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Biochem Pharmacol. 1992 Jun 23;43(12):2535-42.

Modulation of the levels of cytochromes P450 in rat liver and lung by dietary lipid.

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Department of Chemical Biology and Pharmacognosy, College of Pharmacy, Rutgers University, Piscataway, NJ 08855-0789.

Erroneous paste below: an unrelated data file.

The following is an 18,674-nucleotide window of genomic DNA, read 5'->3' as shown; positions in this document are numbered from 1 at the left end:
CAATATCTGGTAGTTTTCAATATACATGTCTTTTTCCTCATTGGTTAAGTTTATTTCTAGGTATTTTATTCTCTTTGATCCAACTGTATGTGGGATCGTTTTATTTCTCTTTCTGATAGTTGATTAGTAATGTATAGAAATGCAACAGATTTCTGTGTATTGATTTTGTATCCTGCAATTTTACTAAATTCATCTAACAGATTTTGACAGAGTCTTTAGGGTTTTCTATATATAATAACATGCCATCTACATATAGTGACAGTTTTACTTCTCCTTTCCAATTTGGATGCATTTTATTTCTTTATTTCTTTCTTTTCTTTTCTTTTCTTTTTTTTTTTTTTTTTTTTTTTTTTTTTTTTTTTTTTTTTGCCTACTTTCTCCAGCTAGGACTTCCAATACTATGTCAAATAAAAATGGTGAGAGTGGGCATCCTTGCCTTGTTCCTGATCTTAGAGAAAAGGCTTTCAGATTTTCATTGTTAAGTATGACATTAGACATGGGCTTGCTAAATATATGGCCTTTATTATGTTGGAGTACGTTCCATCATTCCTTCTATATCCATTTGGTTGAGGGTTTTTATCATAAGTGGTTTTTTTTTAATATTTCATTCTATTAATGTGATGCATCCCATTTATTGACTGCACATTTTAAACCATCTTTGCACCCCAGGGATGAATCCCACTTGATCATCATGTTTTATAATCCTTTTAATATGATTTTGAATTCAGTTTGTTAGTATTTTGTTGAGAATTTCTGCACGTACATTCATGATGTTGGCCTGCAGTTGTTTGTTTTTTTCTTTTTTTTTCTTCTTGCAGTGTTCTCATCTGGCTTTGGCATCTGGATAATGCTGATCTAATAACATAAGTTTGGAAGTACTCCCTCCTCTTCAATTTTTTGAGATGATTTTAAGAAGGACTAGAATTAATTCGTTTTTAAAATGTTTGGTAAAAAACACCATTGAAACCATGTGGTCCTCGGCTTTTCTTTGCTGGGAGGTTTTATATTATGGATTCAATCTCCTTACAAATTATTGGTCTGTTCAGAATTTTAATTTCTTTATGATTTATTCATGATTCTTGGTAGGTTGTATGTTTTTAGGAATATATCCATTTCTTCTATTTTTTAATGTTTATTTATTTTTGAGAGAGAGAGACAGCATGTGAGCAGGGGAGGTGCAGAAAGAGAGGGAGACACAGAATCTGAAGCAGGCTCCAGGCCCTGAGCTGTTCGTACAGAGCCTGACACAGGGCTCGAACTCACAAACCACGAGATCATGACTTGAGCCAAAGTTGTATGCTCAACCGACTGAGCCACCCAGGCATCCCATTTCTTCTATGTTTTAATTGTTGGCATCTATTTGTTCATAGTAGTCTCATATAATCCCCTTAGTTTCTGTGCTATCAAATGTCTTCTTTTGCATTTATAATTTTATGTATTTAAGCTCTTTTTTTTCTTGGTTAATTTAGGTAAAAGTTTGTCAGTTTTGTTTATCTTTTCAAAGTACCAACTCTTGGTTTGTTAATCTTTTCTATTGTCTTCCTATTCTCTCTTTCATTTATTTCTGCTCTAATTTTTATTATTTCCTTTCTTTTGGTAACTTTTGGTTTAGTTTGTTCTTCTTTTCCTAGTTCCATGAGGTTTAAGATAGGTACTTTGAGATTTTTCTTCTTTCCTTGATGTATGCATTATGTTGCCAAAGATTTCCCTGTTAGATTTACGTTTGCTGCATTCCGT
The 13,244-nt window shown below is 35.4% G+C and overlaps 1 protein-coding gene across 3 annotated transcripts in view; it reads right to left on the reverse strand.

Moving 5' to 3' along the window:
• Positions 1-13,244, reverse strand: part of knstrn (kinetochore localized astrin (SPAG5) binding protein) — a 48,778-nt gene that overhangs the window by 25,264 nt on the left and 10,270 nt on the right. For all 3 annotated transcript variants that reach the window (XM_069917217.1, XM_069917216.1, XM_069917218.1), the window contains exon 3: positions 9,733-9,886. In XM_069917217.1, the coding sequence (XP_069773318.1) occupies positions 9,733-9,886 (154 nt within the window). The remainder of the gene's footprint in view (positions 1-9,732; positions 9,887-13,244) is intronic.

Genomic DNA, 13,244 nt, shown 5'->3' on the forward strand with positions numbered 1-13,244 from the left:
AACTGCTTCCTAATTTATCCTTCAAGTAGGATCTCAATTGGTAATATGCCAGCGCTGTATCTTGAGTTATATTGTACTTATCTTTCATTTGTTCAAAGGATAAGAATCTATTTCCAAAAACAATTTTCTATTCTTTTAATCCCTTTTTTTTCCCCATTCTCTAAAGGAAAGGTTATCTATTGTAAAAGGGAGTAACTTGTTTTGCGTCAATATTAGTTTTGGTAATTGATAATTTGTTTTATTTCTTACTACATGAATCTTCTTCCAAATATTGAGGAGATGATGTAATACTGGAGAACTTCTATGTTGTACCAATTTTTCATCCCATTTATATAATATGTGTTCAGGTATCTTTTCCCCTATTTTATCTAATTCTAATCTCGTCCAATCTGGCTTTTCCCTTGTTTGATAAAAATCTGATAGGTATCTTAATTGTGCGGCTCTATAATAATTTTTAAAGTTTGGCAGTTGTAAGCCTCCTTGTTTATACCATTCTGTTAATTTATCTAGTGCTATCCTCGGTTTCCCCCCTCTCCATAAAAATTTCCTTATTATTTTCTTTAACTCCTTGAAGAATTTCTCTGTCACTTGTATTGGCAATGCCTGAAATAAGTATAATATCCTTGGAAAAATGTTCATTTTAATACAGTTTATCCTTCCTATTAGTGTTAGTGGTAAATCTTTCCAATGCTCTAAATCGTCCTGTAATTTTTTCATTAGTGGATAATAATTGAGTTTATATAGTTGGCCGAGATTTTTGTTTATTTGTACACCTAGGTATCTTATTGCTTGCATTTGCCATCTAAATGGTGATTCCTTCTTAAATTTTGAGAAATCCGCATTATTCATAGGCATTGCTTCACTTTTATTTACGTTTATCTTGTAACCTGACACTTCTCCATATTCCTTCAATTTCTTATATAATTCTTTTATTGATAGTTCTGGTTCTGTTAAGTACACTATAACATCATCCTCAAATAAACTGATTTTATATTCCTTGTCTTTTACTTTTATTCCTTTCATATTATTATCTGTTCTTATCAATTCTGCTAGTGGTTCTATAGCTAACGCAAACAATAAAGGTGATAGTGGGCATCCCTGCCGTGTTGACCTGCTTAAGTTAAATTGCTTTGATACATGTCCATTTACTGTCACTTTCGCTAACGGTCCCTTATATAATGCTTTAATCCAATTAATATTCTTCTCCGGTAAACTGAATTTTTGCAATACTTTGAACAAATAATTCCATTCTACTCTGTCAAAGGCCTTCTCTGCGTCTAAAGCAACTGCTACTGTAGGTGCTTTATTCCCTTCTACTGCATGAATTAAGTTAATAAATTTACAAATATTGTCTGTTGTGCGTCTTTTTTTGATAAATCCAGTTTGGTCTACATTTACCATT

This study was undertaken to investigate the effect of dietary lipid on the regulation of several constitutive P450 isozymes. Male Sprague-Dawley rats with body weights of 130-140 g were fed either a 20% corn oil (CO) diet or a fat-free (FF) diet for 4 days following 2 days of fasting. Using liver microsomes, the catalytic activities and immunochemically detectable protein levels of P450s 1A1 and 2, 2A1, 2B1 and 2, 2C11, 2E1, and 3A were determined. The microsomes from rats fed the 20% CO diet exhibited 2-fold higher levels in N-nitrosodimethylamine demethylase activity and P450 2E1 protein than those from rats fed the FF diet. The CO group also showed 2.5-fold higher levels in 6 beta-hydroxylation of testosterone and P450 3A protein than the FF group. In contrast, the CO diet did not affect the immunodetectable level of P450 2C11 protein and its catalytic activities such as benzphetamine demethylase activity and 2 alpha-hydroxylation of testosterone. P450 1A1 was not detectable in either group, but 1A2 was 2.5-fold higher in the CO group than in the FF group. In the liver, the P450 2B1 level was very low in both groups as measured by pentoxyresorufin dealkylase activity and the protein level, whereas 2B2 was 2.5-fold higher in the CO diet group. In lung microsomes from rats fed different amounts of CO, an inverse relationship was observed between the P450 2B1 level and the dietary CO level. The results suggest that the constitutive levels of P450 isozymes are modulated by dietary lipid in a selective manner; the levels of hepatic P450s 1A2, 2B2, 2E1, and 3A were regulated positively but the level of pulmonary P450 2B1 was suppressed by dietary lipid.

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